Although I started blogging in August 2006, it wasn’t until 2007 that things got rollin’ so I thought I would post a “metapost” about my first whole year of blogging.
Most popular blogpost
The most popular post by far this year has been the post on how to achieve a “Perfect steak with DIY â€œsous videâ€ cooking”. This is also the post which was most commented, counting 42 comments so far. I really enjoy that this topic has become so popular. Low temperature cooking can make a huge difference in people’s cooking, yet it doesn’t require any sophisticated equipment apart from a thermometer. It’s perhaps the best example of a technical application of molecular gastronomy in a home kitchen.
Most popular static page
The khymos site got a jump start in January as the static page on “How to prepare the perfect boiled egg” made it all the way up to the front page of digg.com (many readers left comments here). It’s amazing how this can drive up the traffic on a site!
Most time consuming post
The single post which took the most time to research and prepare was without doubt the one were I presented the collection of hydrocolloid recipes. I spent quite some time searching for recipes and an equal amount of time formatting and converting them all to metric units and shortening down the text. Reception has been good, and since it was published in August, it has been downloaded more than 7000 times. I hope to publish a revised edition in 2008, and I am of course always eager to hear from you, especially if you have some recipes that you think should be included.
Most fun to write
I blog because I enjoy it. But if had to chose which posts were most fun to research and to write, I think the list would include “Perfect steak with DIY â€œsous videâ€ cooking”, “Two flavour pairing case studies”, “New perspectives on whisky and water” and “First experiments with sodium alginate”.
The first round of the food blogging event “They go really well together” was launched in April. Since then 7 rounds have been completed with almost 90 submissions in total! I’ve had a lot of fun both preparing dishes and browsing through the round-ups. The current round is on white chocolate and caviar, and since December has been a busy month for most people (including myself), the deadline has been extended to February 1st. So if you’ve never participated before – why not try out one of the “classic” flavor pairings of molecular gastronomy?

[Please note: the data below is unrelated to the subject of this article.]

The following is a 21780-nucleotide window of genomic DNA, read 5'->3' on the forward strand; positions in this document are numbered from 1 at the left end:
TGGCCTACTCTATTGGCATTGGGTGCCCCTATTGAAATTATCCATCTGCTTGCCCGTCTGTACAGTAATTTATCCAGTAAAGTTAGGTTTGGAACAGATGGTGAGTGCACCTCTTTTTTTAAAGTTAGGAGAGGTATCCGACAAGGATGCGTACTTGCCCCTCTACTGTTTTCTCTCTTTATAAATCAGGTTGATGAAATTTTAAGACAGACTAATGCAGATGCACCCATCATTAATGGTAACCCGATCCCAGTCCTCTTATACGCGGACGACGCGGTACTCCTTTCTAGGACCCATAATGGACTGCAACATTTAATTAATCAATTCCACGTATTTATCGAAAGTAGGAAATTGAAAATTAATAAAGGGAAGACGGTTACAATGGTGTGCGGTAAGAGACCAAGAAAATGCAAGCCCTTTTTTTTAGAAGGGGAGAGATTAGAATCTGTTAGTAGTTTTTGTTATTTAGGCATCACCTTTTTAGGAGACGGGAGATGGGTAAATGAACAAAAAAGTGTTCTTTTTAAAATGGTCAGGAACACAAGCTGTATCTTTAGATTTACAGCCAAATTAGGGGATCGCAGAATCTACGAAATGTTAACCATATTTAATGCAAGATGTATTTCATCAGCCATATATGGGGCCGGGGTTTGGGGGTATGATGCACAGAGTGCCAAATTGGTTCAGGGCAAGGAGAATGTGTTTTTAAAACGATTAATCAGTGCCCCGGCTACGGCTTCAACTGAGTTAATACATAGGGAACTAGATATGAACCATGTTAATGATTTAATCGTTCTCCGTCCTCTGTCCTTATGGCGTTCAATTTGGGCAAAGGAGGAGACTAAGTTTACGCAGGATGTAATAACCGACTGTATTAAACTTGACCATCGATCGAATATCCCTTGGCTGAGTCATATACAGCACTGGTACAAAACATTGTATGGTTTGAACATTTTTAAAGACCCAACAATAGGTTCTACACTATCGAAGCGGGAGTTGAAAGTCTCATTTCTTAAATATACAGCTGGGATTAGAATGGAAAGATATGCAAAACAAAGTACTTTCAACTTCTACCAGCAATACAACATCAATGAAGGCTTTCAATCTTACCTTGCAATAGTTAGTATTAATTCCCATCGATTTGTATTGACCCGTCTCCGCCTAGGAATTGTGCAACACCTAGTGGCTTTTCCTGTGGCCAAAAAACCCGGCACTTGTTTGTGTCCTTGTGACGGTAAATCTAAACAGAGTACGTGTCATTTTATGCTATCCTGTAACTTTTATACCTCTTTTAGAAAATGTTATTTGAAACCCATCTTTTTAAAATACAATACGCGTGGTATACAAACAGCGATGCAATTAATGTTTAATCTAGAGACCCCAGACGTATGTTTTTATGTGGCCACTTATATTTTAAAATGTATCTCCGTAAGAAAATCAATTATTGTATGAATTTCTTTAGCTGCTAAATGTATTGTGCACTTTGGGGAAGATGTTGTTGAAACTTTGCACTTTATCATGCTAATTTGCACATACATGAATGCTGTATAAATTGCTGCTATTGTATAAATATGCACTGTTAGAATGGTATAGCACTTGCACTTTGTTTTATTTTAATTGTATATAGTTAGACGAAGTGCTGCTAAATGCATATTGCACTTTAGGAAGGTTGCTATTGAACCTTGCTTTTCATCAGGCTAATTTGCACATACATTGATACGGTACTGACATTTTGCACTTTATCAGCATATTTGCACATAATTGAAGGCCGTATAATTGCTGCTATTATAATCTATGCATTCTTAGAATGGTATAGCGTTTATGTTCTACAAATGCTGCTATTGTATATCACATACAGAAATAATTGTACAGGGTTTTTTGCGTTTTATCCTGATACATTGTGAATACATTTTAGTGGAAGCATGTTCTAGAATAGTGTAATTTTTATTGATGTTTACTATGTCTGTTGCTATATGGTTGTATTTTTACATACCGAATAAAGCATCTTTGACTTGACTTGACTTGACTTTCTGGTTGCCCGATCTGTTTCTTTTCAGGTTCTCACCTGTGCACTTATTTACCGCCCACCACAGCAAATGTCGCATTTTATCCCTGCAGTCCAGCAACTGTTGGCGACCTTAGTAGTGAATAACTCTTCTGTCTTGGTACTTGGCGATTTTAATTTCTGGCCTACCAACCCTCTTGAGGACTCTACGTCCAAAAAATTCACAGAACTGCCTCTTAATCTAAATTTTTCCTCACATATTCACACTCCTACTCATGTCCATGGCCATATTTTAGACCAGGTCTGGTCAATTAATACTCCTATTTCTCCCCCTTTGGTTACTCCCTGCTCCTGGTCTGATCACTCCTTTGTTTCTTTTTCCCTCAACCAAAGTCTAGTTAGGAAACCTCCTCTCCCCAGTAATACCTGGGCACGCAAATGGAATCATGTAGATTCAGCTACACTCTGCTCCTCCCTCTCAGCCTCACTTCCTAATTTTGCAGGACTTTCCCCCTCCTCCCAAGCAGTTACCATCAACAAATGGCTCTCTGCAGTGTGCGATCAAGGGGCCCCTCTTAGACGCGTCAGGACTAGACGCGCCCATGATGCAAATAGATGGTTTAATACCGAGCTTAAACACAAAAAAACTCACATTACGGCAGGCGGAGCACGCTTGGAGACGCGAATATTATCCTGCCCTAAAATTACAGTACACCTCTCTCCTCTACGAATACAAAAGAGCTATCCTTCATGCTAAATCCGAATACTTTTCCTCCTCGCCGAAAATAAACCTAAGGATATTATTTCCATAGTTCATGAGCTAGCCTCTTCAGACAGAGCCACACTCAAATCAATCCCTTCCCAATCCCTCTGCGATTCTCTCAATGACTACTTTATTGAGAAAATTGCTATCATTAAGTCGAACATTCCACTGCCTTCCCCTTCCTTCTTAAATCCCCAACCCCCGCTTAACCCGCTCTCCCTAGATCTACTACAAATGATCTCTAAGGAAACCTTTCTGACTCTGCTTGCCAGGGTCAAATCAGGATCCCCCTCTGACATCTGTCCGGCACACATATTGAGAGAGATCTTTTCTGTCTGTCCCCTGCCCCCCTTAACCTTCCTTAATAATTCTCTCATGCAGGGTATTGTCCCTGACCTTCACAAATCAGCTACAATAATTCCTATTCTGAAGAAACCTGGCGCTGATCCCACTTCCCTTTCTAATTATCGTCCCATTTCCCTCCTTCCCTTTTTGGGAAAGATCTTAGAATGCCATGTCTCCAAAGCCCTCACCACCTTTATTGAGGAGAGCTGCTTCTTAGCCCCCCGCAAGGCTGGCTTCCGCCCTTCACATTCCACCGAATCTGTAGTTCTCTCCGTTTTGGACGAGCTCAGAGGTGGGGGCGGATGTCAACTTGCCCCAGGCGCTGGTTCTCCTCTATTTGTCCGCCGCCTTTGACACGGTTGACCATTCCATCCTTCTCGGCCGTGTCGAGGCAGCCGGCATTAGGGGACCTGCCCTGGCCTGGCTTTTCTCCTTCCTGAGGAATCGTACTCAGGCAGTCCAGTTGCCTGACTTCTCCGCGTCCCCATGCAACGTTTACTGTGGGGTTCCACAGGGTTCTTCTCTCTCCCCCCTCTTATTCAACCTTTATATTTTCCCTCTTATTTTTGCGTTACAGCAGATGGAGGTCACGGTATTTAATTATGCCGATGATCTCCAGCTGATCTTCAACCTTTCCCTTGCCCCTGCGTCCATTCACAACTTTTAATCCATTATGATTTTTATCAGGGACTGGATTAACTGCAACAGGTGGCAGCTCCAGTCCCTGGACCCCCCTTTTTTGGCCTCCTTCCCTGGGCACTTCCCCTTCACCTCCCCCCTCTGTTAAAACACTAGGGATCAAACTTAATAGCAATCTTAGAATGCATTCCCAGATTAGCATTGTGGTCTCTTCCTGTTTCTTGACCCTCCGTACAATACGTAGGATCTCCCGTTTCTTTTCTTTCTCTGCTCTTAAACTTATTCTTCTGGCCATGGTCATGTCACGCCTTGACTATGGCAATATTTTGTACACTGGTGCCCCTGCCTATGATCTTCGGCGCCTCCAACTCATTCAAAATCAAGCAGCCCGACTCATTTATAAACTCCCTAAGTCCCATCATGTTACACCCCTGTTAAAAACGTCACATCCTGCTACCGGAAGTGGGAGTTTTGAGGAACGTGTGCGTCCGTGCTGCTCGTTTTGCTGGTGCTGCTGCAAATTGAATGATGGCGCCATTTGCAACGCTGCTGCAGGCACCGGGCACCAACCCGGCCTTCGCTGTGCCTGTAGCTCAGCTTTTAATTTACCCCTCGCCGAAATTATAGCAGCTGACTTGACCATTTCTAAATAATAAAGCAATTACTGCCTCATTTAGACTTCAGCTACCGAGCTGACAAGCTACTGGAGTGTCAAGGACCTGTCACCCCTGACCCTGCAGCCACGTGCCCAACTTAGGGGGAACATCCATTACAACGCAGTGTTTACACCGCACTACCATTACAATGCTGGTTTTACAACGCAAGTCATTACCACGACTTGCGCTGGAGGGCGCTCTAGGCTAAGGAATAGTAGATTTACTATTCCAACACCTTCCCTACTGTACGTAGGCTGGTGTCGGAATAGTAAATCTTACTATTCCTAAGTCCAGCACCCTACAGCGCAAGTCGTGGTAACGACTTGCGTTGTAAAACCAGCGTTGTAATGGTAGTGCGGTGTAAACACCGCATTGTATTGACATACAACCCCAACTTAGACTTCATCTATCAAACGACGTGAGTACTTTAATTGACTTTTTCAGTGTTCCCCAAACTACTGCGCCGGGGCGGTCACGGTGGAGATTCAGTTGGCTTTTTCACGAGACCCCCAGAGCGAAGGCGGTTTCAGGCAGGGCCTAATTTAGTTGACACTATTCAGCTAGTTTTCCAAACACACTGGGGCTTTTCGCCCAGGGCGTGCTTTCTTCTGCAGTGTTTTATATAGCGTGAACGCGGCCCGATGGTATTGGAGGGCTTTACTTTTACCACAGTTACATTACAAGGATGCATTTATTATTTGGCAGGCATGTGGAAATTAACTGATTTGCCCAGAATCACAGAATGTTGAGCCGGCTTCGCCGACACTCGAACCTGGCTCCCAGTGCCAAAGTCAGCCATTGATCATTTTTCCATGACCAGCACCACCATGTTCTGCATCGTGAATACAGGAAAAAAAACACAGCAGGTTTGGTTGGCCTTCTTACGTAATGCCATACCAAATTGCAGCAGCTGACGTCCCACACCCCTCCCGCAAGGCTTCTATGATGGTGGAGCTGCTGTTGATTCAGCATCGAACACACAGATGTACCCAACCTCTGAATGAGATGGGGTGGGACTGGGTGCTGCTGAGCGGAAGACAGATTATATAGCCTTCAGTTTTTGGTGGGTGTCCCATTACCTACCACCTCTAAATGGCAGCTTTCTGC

I admit that I am a passionate amateur photographer, and I have submitted a couple of pictures to the monthly “Does my blog look good in this” contest. But with around 100 contributions every month, and most of them of very high quality, I haven’t had great expectations of winning. Therefore it was a pleaseant surprise that my picture of cherries (used to illustrate “Ten tips for practical molecular gastronomy, part 6”) made it all the way to the top of the August 2007 round of DMBLGiT (click to view gallery).
2008 blog forecast
One of the first things I’ll do in 2008 is to complete the series of post with “10 tips for practical molecular gastronomy” which I started in January. Apart from this I have a number of unfinished projects that only need a little more research and experimentation – so let’s hope that I can find some time for this besides my full time job and my family!
A great thing about blogging is that it allows me to interact with the readers – you. So far there are 514 comments to my 112 posts – thank you very much for taking time to comment my posts! Some of you also contact my by email, and I try my best to answer all emails, but if you haven’t heard back from me – don’t hesitate sending me a reminder to webmaster (at) khymos (dot) org!
Because of all the spam comments (67,506 so far!) it’s difficult to say something about the number of people actually visiting the site, but there’s at least a couple of hundred unique visitors every day which is very nice and encouraging. So to all my readers I just want to say Happy New Year! (and in case you missed it, go back and read “Happy New Year with the Science of Champagne!” from last year).